The draft bill is similar to a bill introduced by the Science, Space & Technology Committee’s former chairman, Rep. Ralph M. Hall (R-Texas), in September 2012. Hall’s bill died when the 112th Congress adjourned on Jan. 3. One key difference, however, is that Hall’s bill would have set 10% as the maximum portion of SAB members receiving EPA grants, contracts, cooperative agreements, or other financial assistance. This provision is not now part of Stewart’s draft, but it could be resurrected.
Some sort of restriction on the number of grant recipients might be needed, Stewart said. “According to the Congressional Research Service, almost 60% of the members of EPA’s chartered SAB and CASAC have directly received grants from the agency since 2000. These advisers served as principal or coinvestigators for EPA grants totaling roughly $140 million.”
The data Stewart cited are laid out in a March 12 memo to the subcommittee from the Congressional Research Service, the public policy research arm of Congress. The memo emphasizes that EPA typically awarded each of the grants to an academic institution employing an adviser, not to the scientist directly. “Only a very small proportion, if any, of the grant may be paid in the form of salary to the member” of SAB or CASAC, according to the memo, which the subcommittee provided to C&EN. Plus, some of the grants cited in the memo were funded by multiple agencies, with only a part of the total money coming from EPA.
“There are people who are in the clique who are getting the grants and are getting the jobs” as advisers to EPA, commented subcommittee member Rep. Dana Rohrabacher (R-Calif.). He added that he wants Stewart’s legislation to limit the number of grant recipients on SAB.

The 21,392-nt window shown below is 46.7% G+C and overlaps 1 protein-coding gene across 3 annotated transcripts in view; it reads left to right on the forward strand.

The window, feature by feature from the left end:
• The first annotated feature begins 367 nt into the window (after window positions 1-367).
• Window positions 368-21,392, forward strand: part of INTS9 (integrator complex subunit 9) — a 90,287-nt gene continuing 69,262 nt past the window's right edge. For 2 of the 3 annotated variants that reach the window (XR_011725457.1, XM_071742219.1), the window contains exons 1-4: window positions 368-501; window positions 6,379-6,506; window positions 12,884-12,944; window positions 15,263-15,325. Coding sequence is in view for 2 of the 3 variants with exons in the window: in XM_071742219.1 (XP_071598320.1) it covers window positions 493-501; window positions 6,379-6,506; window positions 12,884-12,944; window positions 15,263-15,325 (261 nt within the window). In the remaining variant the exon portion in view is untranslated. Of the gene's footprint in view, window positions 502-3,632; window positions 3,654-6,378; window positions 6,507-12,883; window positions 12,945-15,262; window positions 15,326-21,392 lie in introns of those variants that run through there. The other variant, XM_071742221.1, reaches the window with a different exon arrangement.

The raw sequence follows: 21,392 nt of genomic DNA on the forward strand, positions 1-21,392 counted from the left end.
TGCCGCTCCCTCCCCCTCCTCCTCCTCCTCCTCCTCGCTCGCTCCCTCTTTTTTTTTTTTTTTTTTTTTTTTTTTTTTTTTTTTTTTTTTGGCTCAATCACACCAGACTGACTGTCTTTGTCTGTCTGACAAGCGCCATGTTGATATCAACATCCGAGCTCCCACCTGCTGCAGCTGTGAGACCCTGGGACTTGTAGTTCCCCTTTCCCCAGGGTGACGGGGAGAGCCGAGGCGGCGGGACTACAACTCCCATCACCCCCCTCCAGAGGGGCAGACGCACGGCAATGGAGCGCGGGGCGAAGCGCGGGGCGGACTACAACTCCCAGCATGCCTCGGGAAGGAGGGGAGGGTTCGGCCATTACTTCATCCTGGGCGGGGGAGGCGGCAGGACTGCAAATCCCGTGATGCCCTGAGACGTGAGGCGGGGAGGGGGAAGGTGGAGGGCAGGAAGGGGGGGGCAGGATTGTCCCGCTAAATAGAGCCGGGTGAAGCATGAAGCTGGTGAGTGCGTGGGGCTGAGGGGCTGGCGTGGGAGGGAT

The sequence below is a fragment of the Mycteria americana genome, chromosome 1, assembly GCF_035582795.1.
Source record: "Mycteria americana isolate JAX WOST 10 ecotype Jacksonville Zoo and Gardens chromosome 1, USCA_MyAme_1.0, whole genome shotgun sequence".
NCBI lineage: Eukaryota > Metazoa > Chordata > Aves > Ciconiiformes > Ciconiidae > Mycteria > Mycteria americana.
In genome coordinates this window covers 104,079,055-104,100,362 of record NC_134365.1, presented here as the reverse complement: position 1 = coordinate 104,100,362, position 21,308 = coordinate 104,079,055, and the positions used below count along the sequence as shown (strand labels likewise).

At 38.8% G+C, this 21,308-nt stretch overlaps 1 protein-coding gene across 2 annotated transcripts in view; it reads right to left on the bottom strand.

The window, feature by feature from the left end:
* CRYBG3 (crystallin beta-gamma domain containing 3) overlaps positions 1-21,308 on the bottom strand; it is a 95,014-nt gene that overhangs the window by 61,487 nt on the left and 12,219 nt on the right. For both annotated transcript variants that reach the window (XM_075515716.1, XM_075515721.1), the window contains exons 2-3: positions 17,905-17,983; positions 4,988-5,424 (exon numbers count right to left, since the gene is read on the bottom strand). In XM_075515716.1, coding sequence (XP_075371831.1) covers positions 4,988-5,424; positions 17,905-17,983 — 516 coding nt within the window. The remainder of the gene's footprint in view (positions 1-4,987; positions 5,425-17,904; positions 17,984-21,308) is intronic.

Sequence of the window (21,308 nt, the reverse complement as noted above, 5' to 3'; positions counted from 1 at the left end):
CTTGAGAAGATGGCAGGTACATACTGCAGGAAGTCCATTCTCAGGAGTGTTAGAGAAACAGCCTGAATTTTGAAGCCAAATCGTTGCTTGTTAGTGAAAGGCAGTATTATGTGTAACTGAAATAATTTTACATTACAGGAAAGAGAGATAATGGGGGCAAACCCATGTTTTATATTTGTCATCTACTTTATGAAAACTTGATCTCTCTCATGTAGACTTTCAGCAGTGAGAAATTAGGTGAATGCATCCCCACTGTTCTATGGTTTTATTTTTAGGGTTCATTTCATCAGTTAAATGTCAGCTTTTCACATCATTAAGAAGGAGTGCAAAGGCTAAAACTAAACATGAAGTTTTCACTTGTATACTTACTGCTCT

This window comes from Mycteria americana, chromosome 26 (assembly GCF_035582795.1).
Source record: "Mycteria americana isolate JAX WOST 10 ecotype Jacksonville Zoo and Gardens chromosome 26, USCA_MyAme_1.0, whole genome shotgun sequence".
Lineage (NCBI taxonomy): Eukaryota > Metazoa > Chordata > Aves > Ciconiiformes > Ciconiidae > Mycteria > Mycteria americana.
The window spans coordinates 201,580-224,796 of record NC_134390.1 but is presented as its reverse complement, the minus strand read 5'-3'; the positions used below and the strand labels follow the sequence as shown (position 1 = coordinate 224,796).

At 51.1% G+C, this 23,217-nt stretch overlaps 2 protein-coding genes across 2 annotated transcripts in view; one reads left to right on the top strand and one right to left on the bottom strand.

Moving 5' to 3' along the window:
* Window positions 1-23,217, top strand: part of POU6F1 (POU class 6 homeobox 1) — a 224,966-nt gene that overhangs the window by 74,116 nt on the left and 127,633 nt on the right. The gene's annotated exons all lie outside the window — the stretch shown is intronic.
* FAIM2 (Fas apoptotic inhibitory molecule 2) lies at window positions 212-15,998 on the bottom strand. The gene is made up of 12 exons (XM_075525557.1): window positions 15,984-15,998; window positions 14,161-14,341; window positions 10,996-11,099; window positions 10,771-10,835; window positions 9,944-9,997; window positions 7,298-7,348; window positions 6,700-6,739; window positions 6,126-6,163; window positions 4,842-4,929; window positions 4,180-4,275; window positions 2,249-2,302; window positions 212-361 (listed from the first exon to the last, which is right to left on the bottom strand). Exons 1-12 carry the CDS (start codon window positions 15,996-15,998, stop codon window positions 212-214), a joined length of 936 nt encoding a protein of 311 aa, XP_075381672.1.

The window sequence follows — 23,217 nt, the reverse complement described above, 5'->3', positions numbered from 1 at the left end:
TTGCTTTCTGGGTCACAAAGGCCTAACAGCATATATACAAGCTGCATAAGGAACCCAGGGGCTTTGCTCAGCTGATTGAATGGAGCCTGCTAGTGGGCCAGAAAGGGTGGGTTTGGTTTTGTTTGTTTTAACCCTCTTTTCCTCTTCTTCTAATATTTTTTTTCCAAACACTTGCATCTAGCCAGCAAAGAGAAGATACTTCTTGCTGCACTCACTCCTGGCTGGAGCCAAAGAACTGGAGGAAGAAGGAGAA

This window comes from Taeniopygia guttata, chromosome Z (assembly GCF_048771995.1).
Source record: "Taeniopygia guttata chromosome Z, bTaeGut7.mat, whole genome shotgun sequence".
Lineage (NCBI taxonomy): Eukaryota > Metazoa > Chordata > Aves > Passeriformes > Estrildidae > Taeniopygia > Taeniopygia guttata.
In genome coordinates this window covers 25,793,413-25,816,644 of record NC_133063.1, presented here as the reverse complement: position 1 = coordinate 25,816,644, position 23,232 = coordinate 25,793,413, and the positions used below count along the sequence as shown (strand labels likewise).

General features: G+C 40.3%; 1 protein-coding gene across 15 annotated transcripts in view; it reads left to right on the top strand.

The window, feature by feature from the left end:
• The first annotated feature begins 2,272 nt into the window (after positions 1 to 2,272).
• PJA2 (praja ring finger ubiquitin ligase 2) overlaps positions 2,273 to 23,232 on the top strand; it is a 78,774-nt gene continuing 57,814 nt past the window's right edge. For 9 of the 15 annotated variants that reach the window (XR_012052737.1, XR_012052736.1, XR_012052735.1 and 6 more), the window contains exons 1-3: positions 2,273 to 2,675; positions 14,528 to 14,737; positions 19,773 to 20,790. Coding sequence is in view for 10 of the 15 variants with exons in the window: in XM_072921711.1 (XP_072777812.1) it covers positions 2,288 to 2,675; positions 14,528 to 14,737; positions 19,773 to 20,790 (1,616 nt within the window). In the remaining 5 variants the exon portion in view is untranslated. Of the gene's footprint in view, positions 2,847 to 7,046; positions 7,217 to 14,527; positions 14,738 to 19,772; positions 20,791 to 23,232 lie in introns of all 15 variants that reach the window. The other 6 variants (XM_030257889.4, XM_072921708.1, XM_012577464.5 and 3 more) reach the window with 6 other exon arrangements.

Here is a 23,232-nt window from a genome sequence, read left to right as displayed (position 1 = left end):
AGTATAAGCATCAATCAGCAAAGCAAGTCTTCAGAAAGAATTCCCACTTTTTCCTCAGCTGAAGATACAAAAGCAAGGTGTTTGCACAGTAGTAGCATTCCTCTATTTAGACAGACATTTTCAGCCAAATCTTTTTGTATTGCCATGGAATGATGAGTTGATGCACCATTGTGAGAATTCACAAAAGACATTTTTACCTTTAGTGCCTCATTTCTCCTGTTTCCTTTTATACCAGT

Among the witnesses the subcommittee heard from was Michael E. Honeycutt, director of the Texas Commission on Environmental Quality’s toxicology division and a critic of EPA science.
“I believe that receiving funding from EPA in the form of research grants could be seen as a potential source of bias,” particularly for review of the scientific underpinnings of national air quality standards, he said. “Under the current system, EPA can select who it wishes to fund, choose key studies to support regulatory decisions, place the authors of those studies on CASAC, and then ask their opinion on the resulting analysis and policy.”
Also testifying was Francesca T. Grifo, science policy fellow at the Union of Concerned Scientists, who contributed to a recent report by the nonprofit Keystone Center on how federal agencies can handle conflict of interest and bias when selecting members of scientific advisory committees. Grifo explained that conflict of interest involves a financial interest in the outcome of a scientific review. Bias is a point of view based on intellectual or ideological differences. Advisory panels, Grifo said, should strive both to eliminate conflicts of interest and to manage bias.
Witnesses at the hearing included no current members of SAB or CASAC.